One Question Quiz
Racist Facebook comments social media Māori
Racist Facebook comments social media Māori

ĀteaNovember 24, 2019

A day in the life of a Māori journalist

Racist Facebook comments social media Māori
Racist Facebook comments social media Māori

The world is more connected than ever and hundreds of racist attitudes are just a click away. From well-meaning to outright hateful, when you’re a young Māori journalist working in the mainstream media, the sheer volume can be overwhelming. 

My alarm goes off. Still half asleep, I rummage around the side of my bed until I feel my phone. It’s buzzing with notifications, so I start scrolling. I ignore the voice in my head reminding me it’s not healthy to look at your phone right after you wake up. I’ll only be five minutes, it’s all good.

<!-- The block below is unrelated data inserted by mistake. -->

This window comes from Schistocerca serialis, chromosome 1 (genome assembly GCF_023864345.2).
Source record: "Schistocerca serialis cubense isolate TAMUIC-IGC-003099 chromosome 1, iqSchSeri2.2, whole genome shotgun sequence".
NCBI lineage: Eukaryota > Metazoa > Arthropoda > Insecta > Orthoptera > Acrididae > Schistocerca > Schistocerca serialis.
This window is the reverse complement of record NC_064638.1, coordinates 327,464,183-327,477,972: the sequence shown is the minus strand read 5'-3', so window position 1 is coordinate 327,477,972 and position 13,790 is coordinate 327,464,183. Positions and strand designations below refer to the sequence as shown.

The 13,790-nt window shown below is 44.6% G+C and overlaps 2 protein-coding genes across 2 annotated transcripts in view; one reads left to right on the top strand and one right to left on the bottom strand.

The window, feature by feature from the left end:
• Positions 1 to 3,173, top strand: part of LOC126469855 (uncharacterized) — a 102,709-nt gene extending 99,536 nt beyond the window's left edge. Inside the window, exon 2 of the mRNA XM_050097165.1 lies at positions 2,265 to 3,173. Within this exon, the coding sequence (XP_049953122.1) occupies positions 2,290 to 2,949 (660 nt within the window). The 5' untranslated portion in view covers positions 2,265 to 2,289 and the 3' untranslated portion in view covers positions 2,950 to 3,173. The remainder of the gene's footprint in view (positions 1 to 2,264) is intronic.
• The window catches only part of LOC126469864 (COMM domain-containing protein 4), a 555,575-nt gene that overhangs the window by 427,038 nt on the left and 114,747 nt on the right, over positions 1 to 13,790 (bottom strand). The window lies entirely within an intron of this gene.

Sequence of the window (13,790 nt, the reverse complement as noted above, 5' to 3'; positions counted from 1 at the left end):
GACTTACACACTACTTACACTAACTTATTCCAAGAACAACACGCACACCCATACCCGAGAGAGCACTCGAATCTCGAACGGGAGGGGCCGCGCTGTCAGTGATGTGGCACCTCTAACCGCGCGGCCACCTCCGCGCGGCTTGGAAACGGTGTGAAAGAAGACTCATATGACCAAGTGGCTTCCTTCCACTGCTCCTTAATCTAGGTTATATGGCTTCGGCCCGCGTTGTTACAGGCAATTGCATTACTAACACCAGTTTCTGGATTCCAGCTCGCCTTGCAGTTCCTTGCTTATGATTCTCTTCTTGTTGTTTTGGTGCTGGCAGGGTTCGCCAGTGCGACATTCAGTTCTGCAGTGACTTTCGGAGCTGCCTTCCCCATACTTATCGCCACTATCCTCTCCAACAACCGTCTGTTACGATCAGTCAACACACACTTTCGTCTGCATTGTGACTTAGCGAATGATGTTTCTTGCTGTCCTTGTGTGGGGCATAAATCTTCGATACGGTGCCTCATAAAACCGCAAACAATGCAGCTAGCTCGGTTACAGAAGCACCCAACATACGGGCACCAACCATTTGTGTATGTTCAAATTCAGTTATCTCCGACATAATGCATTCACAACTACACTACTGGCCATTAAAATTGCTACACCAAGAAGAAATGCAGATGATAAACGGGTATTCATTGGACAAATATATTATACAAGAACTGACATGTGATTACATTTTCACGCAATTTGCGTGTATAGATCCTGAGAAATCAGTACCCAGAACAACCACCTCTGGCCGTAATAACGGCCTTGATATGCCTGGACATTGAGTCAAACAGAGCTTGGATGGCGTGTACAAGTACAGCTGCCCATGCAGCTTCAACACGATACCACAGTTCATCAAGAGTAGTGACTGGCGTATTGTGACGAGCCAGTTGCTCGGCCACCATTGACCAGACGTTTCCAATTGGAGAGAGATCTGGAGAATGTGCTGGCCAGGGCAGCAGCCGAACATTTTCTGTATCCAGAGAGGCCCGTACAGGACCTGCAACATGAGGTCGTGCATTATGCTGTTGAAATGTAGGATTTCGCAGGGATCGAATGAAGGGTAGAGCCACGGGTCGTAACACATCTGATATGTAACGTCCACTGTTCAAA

An hour later I’m still scrolling through Facebook when one of my best mates tags me in a video that’s going viral. An old Pākehā guy is yelling at a Māori lady. The man asks her, ‘haven’t you got a job?’ alongside other racist outbursts. I scroll through the comments, many of them defending the Pākehā guy. One of the comments is explaining that we don’t know his side of the story. ‘Oh yeah, and what side of the story is that, Karen? How do you excuse someone making a racist comment?’ I think irritably. I feel angry and want to take her down with my words but think, better not. Instead, I react to my mate’s comment with a sad face. Today, it’s a story. Tomorrow, it will be forgotten.

My Facebook messages pop up. A message from a friend of a friend asks me if I would be interested in an exciting business opportunity working from home. She mentions ‘financial freedom’ and being my ‘own boss’. I leave her on ‘seen’.

My dad texts me, asking if I’ve checked my oil and reminds me not to speed. I text back, ‘Okay, love you Dad’ ignoring his question about the oil.

I open my emails and blink twice at the first subject line I see.